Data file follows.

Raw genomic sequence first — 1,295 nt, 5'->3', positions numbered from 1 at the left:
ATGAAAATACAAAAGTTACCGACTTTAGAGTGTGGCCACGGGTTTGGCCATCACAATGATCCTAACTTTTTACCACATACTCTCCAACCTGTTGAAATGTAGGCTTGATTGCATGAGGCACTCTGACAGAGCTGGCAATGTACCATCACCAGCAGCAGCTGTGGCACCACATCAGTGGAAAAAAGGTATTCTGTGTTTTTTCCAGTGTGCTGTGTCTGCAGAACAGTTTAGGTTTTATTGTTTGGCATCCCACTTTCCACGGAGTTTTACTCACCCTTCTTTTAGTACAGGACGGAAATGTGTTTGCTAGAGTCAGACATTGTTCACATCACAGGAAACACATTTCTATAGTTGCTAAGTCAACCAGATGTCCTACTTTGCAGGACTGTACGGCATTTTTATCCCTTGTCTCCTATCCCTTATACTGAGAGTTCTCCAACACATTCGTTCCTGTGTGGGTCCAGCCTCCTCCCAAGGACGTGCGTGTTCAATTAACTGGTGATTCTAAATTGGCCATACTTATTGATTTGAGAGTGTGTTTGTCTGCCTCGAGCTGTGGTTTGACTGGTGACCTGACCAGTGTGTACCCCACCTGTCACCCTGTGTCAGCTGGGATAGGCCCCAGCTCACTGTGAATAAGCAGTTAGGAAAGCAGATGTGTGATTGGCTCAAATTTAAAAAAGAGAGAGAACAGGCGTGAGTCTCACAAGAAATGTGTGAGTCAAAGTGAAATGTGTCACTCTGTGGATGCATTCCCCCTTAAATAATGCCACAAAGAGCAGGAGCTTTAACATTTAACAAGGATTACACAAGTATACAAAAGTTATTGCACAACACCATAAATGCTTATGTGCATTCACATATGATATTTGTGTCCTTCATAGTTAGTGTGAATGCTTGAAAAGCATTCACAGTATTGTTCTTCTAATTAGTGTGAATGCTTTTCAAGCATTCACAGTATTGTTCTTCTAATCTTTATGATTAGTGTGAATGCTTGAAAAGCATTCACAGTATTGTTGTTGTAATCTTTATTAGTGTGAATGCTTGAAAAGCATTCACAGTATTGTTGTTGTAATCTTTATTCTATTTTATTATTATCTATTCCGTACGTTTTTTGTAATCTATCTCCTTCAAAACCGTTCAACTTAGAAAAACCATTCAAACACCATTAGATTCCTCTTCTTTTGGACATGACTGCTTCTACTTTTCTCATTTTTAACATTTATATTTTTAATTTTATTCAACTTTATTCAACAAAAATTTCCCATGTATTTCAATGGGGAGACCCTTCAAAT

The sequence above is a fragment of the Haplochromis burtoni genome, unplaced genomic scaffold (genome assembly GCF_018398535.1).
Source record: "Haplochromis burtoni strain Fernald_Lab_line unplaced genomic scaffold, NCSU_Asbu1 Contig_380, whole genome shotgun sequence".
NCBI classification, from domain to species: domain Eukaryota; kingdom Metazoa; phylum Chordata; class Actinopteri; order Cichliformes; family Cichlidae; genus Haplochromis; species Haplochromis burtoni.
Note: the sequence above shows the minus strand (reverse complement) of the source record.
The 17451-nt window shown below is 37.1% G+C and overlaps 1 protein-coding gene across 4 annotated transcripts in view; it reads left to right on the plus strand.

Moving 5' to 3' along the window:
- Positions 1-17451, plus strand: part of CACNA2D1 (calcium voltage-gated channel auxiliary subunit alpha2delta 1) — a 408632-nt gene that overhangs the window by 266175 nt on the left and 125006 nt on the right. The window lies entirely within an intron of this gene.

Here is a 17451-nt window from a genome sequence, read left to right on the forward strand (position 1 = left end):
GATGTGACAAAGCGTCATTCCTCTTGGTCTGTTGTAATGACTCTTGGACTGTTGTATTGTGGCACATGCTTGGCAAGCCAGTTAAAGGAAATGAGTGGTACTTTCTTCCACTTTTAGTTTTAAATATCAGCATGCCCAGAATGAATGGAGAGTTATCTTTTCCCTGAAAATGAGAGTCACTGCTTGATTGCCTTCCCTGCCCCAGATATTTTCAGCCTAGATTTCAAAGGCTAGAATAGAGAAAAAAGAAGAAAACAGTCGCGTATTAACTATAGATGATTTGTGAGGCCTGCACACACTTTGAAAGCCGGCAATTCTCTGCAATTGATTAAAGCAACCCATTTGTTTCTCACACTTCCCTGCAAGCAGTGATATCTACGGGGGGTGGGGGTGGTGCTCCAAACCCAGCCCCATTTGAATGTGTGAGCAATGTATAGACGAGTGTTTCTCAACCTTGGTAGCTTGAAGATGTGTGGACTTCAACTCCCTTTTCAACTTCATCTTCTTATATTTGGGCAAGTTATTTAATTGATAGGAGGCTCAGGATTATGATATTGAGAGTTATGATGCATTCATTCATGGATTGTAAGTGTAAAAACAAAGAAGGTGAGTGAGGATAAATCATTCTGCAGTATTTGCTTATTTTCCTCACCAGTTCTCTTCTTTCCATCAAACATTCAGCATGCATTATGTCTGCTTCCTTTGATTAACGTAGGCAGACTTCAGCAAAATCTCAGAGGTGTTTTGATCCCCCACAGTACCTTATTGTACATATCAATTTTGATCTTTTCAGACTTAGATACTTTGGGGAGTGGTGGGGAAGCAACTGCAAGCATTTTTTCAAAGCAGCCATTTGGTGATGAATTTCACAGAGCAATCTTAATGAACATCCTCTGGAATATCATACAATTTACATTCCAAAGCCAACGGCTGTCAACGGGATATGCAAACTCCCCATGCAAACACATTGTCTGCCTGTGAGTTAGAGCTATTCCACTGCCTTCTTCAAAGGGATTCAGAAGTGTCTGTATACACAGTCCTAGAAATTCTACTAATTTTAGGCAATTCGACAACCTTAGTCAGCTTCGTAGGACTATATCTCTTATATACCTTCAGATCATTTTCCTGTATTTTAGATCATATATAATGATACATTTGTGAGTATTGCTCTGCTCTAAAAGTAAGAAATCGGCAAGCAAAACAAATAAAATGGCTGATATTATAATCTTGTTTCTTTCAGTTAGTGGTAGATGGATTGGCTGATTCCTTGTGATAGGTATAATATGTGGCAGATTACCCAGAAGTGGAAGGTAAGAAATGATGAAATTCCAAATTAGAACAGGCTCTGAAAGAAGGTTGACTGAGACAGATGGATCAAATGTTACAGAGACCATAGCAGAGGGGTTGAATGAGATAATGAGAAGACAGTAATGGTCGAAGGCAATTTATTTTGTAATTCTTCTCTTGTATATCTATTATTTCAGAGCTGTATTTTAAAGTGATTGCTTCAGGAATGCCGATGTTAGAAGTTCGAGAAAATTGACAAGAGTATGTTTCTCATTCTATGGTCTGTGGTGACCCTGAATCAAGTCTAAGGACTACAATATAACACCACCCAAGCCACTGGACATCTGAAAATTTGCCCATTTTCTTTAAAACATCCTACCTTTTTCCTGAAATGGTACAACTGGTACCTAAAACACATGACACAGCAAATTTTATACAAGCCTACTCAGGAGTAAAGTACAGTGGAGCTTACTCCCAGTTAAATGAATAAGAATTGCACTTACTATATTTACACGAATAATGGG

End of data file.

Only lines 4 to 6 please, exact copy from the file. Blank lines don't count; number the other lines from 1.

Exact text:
Source record: "Haplochromis burtoni strain Fernald_Lab_line unplaced genomic scaffold, NCSU_Asbu1 Contig_380, whole genome shotgun sequence".
NCBI classification, from domain to species: domain Eukaryota; kingdom Metazoa; phylum Chordata; class Actinopteri; order Cichliformes; family Cichlidae; genus Haplochromis; species Haplochromis burtoni.
Note: the sequence above shows the minus strand (reverse complement) of the source record.